fundamental problem, election politics is totally irrelevant, a circus for the
masses. What is wrong is not merely which people currently happen to populate
our government but the structure
of the government, the distribution of its powers.
In a Las Vegas gambling house, the house prospers simply by
setting the gambling odds slightly in its own favor, just slightly over fifty
percent. Given these odds in its favor, in the long run the house wins
more than half of the time and prospers.
Using the mechanisms of business and government, America’s
wealthy elites set odds in their own favor much higher than just slightly over
fifty percent. They do not win all of the time. They are not and need not be an
absolute power. (In fact, it is best for them not to have absolute power, which
would dissolve the illusion of freedom and democracy behind which they now
hide.) The wealthy need only hold a hegemony of power to win enough of the time
generation after generation to amass in their hands a fabulous mountain of our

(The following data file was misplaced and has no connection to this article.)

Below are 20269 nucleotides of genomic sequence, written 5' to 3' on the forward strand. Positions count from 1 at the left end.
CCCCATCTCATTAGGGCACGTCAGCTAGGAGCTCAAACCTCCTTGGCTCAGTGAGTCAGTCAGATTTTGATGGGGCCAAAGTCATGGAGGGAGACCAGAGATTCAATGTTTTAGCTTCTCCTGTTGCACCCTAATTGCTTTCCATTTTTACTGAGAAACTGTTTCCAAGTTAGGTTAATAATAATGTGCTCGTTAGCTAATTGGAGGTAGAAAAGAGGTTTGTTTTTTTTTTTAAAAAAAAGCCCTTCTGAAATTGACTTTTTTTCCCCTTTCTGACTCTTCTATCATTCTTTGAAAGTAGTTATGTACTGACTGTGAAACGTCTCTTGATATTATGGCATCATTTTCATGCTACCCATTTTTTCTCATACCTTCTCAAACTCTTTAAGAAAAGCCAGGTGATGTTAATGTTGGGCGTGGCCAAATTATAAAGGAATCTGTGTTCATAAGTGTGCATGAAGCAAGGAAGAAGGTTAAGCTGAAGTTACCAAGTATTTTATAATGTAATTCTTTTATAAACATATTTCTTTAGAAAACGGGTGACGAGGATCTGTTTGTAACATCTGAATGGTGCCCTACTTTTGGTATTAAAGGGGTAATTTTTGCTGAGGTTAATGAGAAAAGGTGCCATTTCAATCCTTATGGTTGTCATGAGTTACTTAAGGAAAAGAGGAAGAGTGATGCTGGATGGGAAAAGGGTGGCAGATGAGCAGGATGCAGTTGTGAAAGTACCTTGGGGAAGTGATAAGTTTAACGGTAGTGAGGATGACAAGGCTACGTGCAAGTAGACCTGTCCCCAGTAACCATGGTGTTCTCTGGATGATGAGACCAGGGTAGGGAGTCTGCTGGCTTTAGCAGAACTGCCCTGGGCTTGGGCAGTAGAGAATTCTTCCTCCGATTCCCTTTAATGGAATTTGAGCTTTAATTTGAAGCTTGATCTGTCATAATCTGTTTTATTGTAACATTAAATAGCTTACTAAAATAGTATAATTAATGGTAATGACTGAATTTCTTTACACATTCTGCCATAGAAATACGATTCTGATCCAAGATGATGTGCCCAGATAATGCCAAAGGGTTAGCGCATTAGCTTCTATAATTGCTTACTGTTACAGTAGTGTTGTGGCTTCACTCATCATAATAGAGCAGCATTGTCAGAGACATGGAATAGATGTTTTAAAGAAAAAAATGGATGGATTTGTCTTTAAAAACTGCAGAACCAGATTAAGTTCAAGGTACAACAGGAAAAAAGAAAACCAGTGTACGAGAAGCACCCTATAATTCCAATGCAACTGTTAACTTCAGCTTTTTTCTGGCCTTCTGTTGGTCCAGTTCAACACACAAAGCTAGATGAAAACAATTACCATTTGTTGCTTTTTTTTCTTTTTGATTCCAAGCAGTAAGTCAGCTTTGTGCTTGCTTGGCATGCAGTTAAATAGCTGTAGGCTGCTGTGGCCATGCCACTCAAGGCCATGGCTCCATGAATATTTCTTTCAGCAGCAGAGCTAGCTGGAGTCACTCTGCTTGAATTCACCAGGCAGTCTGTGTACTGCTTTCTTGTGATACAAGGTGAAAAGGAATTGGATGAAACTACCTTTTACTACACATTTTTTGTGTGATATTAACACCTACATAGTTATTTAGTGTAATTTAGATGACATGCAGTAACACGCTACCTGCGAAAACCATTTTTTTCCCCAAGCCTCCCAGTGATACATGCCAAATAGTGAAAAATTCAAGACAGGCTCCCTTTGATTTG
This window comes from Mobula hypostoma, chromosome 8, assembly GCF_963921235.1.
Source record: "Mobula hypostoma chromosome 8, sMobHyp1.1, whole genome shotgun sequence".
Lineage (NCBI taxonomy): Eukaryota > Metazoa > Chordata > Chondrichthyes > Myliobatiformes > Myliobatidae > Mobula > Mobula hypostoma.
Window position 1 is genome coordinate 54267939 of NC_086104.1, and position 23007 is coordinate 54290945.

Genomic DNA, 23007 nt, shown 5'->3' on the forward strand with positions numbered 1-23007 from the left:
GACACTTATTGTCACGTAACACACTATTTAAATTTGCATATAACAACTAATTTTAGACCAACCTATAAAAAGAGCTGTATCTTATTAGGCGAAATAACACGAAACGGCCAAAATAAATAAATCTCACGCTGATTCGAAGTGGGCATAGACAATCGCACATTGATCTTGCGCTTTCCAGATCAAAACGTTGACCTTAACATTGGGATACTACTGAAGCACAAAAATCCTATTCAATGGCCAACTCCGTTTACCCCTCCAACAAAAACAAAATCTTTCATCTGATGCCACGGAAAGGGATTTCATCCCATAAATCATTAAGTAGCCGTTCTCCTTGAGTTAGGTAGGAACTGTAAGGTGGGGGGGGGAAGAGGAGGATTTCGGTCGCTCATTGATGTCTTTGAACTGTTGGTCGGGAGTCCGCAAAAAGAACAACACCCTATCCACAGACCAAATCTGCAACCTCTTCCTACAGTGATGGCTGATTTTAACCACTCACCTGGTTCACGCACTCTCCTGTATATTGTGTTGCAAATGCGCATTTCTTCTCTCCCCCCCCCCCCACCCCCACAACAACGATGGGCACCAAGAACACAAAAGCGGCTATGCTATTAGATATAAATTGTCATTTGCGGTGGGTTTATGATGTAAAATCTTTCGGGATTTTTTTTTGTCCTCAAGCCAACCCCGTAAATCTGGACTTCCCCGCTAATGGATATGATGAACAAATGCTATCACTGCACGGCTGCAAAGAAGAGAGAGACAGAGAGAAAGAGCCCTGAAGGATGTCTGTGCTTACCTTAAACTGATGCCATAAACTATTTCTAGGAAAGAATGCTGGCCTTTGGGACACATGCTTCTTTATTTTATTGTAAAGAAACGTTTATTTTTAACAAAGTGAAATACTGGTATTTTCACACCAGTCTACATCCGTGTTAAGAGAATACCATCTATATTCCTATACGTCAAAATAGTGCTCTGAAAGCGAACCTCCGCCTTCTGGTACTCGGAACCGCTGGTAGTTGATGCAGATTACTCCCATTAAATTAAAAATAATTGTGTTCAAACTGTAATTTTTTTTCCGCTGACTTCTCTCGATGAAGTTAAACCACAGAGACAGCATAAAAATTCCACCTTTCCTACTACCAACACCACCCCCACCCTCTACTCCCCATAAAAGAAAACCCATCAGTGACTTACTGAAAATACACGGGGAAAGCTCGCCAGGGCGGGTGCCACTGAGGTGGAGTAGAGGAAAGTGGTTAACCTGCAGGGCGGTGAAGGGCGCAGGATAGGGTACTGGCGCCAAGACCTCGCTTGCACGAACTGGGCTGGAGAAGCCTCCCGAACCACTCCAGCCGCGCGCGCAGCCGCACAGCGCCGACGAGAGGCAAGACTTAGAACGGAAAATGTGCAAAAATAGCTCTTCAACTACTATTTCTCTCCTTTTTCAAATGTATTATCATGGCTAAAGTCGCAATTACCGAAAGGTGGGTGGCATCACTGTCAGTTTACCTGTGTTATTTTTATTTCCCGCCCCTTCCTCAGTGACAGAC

nation’s wealth, the fruit of everyone else’s labor.
The American constitution and the resulting political-economic
system are in intent and result one giant scam perpetrated and perpetuated
against the many by the few.
The Constitution, the supporting body of law, the resulting
public and private social, political, and economic institutions, and the current
elite class (the American aristocracy) all work together to keep the current
system in place. Rather than correcting the real cause of America’s many social
ills by moving America away from plutocracy, the elite class and our elected ‘representatives’
actively sustain the status quo while appearing to attempt repair by eternally
applying deliberately insufficient and ineffective patches to our unjust social
They then cynically point accusing fingers at those who
seriously attempt reform calling them liberals, leftists, socialists,
communists, radicals, and activists (as if the many actions taken by the elite
and those that serve them to maintain the status quo and their positions of
privilege were not an activist position). Any
loaded, inflammatory, or discrediting terms will do. The goal is not truth or
real change but only and always to win.
We tend to associate tyranny with a government ruled by one